The problem you're speaking to, in my opinion, is when developers think they always have that answer and that being a developer gives you divination into what that is. In my mind, game development isn't about having answers - it's the ways in which you find them.
Our interaction on here isn't just lip-service, it's so we can better optimize decisions around player wants - and explain what players need when they don't want it. This informs us a lot, but we make decisions based on a number of factors - player desires and feedback being one of them.
I hope this helps explain how I feel about this, and how the developer/player interaction looks to me.
Quote:What we want and need (maybe?): http://na.leagueoflegends.com/board/....php?t=3068031 can a rioter give us at least some feedback?
One other thing to watch is "the game used to be good when the game was less mature, and it sucks now because of changes" thing. Many times, players just get tired of a game after 1000's of hours, and that's natural. I still think WoW is a cool game, I just can't wring any more enjoyment out of it.
instead of putting a bandaid on a problem, how about give players the tools to counter.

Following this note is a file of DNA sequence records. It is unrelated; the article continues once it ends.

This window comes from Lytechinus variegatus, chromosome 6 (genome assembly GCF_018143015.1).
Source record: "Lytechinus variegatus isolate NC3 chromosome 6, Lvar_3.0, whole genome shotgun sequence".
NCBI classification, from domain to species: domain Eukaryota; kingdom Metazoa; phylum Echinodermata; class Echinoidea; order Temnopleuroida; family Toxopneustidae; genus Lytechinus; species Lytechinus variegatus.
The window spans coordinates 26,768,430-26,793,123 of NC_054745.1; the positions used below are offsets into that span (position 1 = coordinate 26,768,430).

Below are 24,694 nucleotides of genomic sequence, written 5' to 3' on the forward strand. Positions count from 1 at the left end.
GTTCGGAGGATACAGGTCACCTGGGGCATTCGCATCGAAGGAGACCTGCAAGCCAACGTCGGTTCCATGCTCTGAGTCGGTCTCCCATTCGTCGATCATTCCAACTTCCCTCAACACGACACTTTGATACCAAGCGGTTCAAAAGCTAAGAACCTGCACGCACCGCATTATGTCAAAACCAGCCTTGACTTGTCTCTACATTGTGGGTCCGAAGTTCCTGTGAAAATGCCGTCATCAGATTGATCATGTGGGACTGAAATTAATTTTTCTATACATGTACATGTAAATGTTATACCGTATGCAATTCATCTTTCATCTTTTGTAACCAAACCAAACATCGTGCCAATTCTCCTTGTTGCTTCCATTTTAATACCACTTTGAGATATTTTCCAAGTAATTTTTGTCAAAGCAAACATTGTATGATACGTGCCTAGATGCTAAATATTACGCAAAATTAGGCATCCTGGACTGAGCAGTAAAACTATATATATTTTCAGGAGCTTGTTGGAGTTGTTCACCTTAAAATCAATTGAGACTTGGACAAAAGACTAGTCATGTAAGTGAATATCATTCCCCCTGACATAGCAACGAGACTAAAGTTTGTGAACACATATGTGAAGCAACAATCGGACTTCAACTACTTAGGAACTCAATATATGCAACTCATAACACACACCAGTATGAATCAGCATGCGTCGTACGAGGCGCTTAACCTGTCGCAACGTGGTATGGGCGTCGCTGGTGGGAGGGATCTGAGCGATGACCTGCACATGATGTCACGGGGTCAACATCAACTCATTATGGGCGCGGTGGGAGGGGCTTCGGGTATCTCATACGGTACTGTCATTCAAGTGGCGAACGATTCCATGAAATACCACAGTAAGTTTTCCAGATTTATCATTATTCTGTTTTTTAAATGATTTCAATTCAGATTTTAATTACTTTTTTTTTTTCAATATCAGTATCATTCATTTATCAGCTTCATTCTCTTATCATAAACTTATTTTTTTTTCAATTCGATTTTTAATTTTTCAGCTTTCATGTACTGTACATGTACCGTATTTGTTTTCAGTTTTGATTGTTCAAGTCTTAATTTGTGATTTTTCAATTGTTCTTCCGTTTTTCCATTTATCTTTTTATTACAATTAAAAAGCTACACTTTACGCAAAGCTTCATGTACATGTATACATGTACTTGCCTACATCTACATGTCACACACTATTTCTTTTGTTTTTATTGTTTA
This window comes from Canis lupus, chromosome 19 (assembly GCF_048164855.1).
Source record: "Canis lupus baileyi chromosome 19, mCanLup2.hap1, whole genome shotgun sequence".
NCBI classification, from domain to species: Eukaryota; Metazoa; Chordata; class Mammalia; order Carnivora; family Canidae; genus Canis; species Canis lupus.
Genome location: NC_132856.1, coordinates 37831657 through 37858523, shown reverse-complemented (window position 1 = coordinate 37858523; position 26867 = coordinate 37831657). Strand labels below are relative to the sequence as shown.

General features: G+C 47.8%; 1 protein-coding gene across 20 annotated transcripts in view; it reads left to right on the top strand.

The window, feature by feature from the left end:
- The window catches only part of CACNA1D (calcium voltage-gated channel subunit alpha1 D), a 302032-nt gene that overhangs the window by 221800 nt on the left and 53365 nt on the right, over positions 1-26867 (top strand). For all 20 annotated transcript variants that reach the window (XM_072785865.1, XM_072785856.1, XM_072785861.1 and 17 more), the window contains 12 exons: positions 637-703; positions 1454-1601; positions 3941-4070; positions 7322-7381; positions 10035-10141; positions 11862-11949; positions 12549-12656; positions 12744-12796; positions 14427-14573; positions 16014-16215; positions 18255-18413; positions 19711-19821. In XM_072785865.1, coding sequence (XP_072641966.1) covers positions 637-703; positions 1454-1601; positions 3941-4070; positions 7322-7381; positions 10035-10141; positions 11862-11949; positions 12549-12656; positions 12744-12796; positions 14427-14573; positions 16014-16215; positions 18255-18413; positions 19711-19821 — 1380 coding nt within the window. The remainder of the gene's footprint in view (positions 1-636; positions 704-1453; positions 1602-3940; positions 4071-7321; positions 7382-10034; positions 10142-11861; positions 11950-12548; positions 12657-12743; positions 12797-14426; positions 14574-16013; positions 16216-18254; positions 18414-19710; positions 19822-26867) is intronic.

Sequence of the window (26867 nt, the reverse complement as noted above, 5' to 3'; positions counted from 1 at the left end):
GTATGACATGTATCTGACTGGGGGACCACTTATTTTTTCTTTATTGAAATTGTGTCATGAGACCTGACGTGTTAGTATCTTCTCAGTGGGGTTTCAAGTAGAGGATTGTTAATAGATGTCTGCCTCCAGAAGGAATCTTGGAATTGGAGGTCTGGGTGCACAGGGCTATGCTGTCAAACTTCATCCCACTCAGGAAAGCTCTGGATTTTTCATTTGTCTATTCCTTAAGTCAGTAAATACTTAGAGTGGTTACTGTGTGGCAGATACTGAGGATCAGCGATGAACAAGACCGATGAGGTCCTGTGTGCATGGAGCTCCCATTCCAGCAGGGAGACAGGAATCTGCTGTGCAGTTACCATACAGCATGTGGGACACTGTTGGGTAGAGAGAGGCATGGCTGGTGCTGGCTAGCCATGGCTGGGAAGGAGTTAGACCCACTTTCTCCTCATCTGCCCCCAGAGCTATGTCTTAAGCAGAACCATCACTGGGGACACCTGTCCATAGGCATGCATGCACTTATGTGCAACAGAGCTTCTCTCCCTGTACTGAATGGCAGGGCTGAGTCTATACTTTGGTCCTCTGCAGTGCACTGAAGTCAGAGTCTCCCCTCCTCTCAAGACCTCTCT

Instead of nerfing and simply paving the way for someone else to become indirectly more powerful and fotm. Instead of solving nothing, and causing a cyclic balance mess in where the community is herded around like sheep, not actually improving at the game but are so dependant on what fotm to jump to next because of patch notes
Introduce active items, encourage mechanics. In Dota, when Enigma and chaneled AOE ults was fotm, Icefrog rather than nerfing him, introduced force staff. The community learned to cope and Enigma was left untouched because the meta changed based on player actions. Force staff was not an immediate press X for win button counter, it required thinking, creativity, innovation and had many uses. You claim on your website that the game is driven by player choices, so far this has not been true at all, It's all based on whatever remains from the dust of every patch nerf bomb.